His conversations with Ray about fatherhood also show us how Deeks’ childhood experiences have shaped his outlook and motivations. When Ray reveals that Jenna is pregnant, he asks Deeks if he understands what that means to him- a chance to be the loving father that his dad couldn’t be. The look on Deeks’ face is powerful- haunted, sad, moved (and again, perfectly portrayed by ECO). We see in that single expression how much Deeks wants to move beyond his own father’s legacy. Maybe becoming a good dad would allow him to prove to himself once and for all that he’s not his father, perhaps the single force that drives Deeks more than anything else in his life.
The Birth of Their “Thing”
Amazingly, although this episode is heavily focused on Deeks and his back story, it still manages to include a ton of Densi. Kensi is gaining the same insights into her partner as the audience, and watching her reactions is nearly as interesting as watching Deeks. Kensi’s face as she sits in the car listening to Max Gentry for the first time mirrors our response. First she chuckles at Max’s joke to his friend Joey, assuming that this is still mostly Deeks she’s listening to. But as Max turns nastier, her expression changes. She’s realizing that this alias isn’t “just a guy” that he “threw together, no big deal.” Then later at the boatshed, we’re not the only ones interested in her reaction to Deeks kissing Nicole- Callen turns to watch her as well.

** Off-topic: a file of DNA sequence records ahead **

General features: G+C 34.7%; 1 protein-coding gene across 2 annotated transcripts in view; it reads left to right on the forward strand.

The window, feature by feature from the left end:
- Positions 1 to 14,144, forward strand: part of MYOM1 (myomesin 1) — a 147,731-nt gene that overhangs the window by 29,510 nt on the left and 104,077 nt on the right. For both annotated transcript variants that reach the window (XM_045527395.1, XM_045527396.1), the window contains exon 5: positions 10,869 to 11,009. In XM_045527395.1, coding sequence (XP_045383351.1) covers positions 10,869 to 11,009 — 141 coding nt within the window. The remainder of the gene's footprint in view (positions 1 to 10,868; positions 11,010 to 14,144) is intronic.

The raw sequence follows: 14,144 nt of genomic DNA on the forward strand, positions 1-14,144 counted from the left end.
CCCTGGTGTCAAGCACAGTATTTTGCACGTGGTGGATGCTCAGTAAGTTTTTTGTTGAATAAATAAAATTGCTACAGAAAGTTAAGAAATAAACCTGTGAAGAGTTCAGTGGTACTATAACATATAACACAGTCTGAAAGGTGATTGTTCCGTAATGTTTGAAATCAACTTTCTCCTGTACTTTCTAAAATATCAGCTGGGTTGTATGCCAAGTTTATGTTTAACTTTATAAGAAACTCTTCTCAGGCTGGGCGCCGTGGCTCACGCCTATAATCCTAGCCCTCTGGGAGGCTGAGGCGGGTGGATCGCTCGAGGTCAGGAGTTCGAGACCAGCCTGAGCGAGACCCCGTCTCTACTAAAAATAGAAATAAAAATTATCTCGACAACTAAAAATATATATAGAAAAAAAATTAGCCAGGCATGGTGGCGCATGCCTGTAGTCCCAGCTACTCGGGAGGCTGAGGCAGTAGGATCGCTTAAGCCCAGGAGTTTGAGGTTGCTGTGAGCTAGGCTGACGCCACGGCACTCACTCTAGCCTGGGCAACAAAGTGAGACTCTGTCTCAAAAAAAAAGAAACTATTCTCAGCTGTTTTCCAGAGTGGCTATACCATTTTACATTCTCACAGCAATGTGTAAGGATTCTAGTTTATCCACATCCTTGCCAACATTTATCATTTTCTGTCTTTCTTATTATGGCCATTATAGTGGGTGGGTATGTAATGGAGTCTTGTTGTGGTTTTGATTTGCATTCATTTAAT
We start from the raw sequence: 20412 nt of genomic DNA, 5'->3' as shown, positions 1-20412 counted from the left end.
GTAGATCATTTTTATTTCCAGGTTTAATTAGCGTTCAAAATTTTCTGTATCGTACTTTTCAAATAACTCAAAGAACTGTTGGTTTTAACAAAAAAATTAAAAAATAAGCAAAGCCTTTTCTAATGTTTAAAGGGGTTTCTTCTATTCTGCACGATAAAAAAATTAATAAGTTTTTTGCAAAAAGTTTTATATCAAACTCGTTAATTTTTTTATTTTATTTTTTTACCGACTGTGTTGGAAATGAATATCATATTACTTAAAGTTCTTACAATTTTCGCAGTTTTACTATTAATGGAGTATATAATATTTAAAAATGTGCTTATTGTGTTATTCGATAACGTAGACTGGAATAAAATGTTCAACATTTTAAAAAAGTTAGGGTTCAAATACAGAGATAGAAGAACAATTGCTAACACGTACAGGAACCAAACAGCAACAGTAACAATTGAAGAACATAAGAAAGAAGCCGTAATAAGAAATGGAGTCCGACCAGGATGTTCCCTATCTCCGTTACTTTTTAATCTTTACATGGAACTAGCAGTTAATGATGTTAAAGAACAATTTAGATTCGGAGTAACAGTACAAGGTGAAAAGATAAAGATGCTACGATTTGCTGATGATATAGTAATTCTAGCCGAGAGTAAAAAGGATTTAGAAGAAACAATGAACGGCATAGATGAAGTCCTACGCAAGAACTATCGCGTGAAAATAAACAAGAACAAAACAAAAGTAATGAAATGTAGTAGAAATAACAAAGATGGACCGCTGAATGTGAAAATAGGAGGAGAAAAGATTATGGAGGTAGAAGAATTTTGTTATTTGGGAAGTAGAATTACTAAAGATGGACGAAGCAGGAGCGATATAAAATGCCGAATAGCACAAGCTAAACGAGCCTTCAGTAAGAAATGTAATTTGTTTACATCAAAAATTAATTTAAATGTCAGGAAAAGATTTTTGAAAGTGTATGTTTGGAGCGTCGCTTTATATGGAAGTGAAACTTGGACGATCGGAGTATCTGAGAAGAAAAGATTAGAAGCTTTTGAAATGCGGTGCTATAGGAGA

Deeks is desperate to prevent Kensi from seeing this darker side of him. He’s miserable when they arrive at the pool hall, instantly rejecting her offer to back him up inside. Later at the market he again asks her to wait in the car. He realizes what a terrible person Max is and he’s ashamed of his behavior, and for carrying this part of his father inside of him. To have to take on the persona of the man who caused all this anguish and shame must be terribly painful. Callen observes that Deeks’ alias isn’t really an alias, that he is too real to be completely fabricated. When Deeks answers him while looking directly at Kensi, it’s clear that more than anything, he’s concerned about her opinion.